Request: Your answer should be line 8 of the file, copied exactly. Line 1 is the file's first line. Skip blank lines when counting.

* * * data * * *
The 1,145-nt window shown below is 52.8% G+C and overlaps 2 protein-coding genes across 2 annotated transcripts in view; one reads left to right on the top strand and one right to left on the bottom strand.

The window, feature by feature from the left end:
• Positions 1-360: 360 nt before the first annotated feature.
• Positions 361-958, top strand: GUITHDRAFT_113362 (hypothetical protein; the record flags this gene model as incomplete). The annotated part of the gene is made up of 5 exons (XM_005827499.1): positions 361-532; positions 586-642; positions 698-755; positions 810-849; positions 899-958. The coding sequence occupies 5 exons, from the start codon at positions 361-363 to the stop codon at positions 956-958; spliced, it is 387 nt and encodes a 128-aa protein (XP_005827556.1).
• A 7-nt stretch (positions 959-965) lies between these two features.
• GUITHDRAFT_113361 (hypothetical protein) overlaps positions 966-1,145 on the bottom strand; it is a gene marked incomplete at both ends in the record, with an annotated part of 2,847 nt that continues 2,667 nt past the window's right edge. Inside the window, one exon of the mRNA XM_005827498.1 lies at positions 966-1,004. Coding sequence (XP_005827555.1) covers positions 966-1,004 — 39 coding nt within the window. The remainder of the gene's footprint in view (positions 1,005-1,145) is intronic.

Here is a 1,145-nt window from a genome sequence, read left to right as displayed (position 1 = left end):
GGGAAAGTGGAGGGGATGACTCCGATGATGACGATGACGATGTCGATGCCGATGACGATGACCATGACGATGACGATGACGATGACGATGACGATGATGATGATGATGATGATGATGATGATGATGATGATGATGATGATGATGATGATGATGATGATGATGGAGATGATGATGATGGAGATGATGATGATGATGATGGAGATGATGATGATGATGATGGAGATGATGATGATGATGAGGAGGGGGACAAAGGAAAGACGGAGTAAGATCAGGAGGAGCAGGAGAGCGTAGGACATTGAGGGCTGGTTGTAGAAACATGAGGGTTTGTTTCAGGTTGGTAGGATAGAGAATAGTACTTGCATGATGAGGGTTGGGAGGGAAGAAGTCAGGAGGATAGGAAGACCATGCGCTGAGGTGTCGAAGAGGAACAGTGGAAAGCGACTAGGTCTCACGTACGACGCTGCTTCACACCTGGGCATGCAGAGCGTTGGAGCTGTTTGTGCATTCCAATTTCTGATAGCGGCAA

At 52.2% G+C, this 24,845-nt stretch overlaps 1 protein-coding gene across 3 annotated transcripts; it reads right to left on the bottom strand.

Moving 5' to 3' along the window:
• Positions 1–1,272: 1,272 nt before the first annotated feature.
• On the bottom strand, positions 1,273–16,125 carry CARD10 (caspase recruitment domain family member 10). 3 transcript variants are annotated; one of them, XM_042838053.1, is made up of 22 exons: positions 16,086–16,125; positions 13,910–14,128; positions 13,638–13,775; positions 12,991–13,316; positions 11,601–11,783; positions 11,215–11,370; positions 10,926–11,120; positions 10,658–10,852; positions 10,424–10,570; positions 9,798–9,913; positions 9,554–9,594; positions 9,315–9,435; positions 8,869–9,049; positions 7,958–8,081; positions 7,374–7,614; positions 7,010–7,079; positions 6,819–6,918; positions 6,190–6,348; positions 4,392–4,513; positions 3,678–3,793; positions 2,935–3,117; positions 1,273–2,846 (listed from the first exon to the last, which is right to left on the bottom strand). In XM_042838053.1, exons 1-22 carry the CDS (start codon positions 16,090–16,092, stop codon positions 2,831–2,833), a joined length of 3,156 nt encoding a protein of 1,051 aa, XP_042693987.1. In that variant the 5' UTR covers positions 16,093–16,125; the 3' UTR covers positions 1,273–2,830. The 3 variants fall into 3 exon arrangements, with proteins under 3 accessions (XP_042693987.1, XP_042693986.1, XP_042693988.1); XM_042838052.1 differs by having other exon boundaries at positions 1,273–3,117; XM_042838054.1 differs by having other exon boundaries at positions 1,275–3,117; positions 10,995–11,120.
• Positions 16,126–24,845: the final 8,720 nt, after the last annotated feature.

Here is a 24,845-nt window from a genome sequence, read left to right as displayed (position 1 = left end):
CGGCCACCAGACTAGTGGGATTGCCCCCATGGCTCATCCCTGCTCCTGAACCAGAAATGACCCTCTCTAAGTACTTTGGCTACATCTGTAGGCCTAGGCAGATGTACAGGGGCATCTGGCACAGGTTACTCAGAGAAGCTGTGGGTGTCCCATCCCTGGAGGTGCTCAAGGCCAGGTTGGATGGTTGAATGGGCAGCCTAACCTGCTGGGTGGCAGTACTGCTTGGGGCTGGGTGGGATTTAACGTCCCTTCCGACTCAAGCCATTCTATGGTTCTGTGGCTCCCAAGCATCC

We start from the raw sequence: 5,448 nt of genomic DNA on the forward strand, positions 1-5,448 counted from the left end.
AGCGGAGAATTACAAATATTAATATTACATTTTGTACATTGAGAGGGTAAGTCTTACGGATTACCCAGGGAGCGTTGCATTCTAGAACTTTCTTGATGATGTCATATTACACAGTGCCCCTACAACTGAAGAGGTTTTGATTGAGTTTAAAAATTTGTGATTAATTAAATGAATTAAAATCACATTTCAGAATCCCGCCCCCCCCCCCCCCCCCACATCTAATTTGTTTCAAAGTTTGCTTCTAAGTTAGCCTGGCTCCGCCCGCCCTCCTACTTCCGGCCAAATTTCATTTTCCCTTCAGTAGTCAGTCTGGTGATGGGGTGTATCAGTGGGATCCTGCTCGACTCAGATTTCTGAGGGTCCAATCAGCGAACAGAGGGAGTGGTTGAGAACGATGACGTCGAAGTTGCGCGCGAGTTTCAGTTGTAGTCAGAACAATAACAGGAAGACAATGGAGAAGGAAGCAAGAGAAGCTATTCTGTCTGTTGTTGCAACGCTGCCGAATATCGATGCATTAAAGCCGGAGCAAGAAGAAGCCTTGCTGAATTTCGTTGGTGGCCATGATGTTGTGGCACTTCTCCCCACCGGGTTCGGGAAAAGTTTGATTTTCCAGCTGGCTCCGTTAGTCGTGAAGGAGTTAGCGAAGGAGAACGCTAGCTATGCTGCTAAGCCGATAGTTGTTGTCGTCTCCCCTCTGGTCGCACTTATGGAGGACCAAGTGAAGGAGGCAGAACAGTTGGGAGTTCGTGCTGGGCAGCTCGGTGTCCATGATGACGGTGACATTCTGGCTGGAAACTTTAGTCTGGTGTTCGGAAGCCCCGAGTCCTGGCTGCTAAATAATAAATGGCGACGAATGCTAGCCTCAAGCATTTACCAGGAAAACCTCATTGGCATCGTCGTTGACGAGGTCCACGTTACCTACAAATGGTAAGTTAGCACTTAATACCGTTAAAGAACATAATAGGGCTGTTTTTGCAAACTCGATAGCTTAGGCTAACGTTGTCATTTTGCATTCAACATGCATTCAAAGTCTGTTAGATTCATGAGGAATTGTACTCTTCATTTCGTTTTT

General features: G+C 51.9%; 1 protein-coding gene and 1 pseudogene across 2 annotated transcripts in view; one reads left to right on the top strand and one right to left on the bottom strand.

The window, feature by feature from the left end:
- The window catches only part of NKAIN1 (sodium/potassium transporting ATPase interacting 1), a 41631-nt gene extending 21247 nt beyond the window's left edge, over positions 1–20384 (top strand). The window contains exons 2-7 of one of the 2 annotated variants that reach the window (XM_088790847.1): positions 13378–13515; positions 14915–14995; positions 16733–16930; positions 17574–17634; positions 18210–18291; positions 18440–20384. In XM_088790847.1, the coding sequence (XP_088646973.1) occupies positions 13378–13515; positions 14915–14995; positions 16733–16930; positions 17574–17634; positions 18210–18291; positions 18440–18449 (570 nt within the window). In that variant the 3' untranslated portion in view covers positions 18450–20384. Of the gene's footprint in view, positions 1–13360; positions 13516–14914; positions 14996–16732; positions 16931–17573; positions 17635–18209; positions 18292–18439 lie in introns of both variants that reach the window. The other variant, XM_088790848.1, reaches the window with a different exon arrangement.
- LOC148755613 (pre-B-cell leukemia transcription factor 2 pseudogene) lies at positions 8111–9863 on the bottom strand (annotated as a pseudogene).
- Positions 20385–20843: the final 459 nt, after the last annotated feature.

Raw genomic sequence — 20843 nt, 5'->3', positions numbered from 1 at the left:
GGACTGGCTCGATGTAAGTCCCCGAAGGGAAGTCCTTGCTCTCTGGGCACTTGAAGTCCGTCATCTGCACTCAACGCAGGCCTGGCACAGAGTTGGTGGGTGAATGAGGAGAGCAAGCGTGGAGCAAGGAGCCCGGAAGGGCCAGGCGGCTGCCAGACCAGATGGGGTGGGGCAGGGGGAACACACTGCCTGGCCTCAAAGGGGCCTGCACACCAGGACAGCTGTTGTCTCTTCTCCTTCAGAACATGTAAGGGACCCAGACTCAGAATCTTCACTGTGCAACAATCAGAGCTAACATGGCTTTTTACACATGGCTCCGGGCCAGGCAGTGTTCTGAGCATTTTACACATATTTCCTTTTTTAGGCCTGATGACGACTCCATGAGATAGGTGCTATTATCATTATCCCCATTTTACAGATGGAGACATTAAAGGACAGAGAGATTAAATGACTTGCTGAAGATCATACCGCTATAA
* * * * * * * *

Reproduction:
GGGAAAGTGGAGGGGATGACTCCGATGATGACGATGACGATGTCGATGCCGATGACGATGACCATGACGATGACGATGACGATGACGATGACGATGATGATGATGATGATGATGATGATGATGATGATGATGATGATGATGATGATGATGATGATGATGATGGAGATGATGATGATGGAGATGATGATGATGATGATGGAGATGATGATGATGATGATGGAGATGATGATGATGATGAGGAGGGGGACAAAGGAAAGACGGAGTAAGATCAGGAGGAGCAGGAGAGCGTAGGACATTGAGGGCTGGTTGTAGAAACATGAGGGTTTGTTTCAGGTTGGTAGGATAGAGAATAGTACTTGCATGATGAGGGTTGGGAGGGAAGAAGTCAGGAGGATAGGAAGACCATGCGCTGAGGTGTCGAAGAGGAACAGTGGAAAGCGACTAGGTCTCACGTACGACGCTGCTTCACACCTGGGCATGCAGAGCGTTGGAGCTGTTTGTGCATTCCAATTTCTGATAGCGGCAA